“Unfortunately, California’s reopening progress has slowed, and it’s become apparent that we would not be in position to put it into action on July 17.
“The health and safety of our student-athletes, coaches and staffs are our top priorities. While the contingency plan has the most drastic changes, it’s also the one that provides us the best opportunity to return to competition.”
Under all three plans, basketball was slated to become a spring sport and move from its traditional November through March time frame. The new season will run from February through April and include a maximum of 20 regular season games and two scrimmages as opposed to 28 regular season games and two scrimmages.
Schedules will be condensed with the need to share campus facilities. For instance, women’s volleyball and basketball would share the same time frame as would soccer and football.
Along with schedule shifts, funding shortfalls may also impact athletic departments, meaning that colleges may not be able to field all sports in a given season.
Grossmont finished the 2019 community college football season with a 1-9 record, defeating division rival Orange Coast College, 27-18, for its lone win of the season.
Several Griffins received all-conference recognition, including freshman offensive lineman Mason Tileia (Granite Hills) on first team offense, sophomore receiver Mylik Steen (Castle Park) and sophomore running back Jarius Burnette on second team offense and freshman inside linebacker Dayne Fehoko (Olympian), sophomore outside linebacker Anthony Sola (Morse), sophomore safety Derek Sutherland and freshman punter Jack Browning (West Hills) on second team defense.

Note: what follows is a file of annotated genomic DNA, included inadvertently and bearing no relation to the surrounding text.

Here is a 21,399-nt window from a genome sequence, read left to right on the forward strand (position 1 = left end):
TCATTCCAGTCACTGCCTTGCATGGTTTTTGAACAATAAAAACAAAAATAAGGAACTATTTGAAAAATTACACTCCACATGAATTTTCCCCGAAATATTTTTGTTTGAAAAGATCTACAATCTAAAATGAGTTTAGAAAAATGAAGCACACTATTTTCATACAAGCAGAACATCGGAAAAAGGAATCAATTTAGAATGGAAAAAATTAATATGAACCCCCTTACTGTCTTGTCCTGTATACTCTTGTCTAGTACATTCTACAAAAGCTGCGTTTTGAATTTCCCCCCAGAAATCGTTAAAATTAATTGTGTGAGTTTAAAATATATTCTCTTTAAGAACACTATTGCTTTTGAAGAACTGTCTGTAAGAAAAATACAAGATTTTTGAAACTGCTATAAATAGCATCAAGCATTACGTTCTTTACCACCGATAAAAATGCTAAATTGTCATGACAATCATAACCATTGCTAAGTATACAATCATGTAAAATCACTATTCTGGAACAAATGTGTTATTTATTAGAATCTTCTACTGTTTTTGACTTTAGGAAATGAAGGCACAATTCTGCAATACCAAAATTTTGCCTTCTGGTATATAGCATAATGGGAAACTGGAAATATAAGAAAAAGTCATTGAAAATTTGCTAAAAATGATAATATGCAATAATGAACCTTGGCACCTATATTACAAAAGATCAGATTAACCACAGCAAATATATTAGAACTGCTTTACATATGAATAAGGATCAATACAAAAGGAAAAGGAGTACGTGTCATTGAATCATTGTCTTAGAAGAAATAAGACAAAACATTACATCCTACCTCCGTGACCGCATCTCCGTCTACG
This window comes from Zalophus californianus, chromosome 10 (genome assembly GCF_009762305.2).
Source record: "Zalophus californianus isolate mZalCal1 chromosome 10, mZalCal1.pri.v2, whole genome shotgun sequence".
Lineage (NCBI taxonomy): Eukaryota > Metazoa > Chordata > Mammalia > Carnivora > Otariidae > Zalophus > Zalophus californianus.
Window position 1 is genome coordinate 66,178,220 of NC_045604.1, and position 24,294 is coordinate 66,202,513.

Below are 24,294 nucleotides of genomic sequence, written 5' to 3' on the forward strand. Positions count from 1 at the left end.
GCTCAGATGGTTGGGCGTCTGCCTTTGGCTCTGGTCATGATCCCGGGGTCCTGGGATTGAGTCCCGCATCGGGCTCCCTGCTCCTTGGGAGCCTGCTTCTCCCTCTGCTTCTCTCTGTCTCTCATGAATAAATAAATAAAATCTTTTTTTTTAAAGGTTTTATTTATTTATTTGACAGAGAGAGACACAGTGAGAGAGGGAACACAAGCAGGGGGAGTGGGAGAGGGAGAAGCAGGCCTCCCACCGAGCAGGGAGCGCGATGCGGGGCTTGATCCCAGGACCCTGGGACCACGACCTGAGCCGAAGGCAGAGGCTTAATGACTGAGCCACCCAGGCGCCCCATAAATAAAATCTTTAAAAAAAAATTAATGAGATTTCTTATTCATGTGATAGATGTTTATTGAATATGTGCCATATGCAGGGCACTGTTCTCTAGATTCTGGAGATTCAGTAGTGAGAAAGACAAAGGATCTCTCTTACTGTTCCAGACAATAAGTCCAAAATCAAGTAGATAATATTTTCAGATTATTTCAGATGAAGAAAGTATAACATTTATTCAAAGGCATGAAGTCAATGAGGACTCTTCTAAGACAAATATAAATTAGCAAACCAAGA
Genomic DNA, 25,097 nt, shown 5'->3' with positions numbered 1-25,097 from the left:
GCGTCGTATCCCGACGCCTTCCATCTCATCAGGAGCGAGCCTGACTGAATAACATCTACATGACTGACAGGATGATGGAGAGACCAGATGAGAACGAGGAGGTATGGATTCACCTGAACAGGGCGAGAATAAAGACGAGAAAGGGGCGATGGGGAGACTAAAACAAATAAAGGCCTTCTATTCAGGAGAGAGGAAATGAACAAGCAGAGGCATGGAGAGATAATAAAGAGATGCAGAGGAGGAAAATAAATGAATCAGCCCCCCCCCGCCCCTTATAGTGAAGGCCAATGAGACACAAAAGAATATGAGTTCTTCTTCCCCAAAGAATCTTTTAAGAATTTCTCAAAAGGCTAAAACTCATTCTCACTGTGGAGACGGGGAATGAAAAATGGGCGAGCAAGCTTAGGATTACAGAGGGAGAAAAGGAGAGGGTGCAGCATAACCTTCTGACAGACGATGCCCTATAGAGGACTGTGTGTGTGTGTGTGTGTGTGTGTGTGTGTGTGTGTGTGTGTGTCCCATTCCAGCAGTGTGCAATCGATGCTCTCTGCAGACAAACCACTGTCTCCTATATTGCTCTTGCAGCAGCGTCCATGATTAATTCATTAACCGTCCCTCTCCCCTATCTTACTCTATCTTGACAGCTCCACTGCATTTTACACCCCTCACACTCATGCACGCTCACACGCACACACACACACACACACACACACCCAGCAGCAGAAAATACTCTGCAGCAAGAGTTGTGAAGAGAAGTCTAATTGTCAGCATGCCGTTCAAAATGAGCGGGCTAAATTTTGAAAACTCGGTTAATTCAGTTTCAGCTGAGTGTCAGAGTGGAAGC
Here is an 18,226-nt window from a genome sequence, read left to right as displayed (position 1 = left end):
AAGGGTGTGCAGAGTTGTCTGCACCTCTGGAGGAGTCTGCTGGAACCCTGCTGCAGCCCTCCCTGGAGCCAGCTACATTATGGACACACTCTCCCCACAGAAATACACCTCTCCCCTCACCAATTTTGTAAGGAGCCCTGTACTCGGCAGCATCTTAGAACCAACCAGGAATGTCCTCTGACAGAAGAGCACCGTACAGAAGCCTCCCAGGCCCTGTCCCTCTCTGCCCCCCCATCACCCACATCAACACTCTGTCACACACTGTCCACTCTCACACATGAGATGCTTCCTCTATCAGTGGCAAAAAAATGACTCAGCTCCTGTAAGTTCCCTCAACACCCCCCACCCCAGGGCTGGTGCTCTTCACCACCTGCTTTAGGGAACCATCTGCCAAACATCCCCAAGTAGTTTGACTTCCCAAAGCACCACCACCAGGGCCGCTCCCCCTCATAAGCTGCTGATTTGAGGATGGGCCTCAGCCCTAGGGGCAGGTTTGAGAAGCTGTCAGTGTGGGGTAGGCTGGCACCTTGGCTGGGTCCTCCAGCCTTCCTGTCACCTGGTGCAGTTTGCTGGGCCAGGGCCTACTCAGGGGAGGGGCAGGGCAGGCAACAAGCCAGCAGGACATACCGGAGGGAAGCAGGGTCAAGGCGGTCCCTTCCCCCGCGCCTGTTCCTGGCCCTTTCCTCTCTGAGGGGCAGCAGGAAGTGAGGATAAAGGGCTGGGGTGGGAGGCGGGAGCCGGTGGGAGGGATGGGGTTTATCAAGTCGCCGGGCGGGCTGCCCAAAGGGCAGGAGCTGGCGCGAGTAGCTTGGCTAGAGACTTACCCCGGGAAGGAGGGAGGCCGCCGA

Burnette rushed for 400 yards and scored three touchdowns during the season while accumulating a team-leading 871 all-purpose years. Steen caught 35 passes for 548 yards and three touchdowns while racking up 640 all-purpose yards, second-best on the team.
Sutherland ranked third on the team with 49 tackles while recording 2.5 tackles for a loss, one fumble recovery, two interceptions and three pass breakups.
Fehoko recorded 41 tackles, 2.5 tackles for a loss and one fumble recovery while Sola recorded 36 tackles, 4.5 sacks, six tackles for a loss and one fumble recovery.
Browning, who led the Griffins in scoring with 26 points on four field goals and 14 extra-point conversions, averaged 38.2 yards on 60 punts with 14 kicks landing inside the opponent’s 20-yard line.
Defensively, sophomore Anthony Jordan topped the Griffins with 66 tackles while Robert Whitehead (Steele Canyon) led the team with three interceptions.
Sophomores Joaquin Quintana-McKinney (601 passing yards, four touchdown passes) and Sharif Harris-Legree (582 passing yards, three touchdowns) led the Griffins offensively at the quarterback position in 2019.
Quintana-McKinney prepped at Serra High School.
Southwestern College head coach Ed Carberry said the move to the spring allows players to brush up on their studies and get their academic standing in order. It would also allow players additional time to spend time in the weight room to get stronger.
“We’re going to keep lifting and come out of this ready to go,” Carberry said with a determined voice.
The San Diego State University Aztecs have been picked to win the West Division of the Mountain West Conference in a preseason vote by media representatives, the league announced on July 21.
The Aztecs received 19 of 21 first-place votes and 122 points overall — 22 points ahead of runner-up Nevada-Reno. SDSU has been picked to finish either first or second in the West Division all eight years of division play.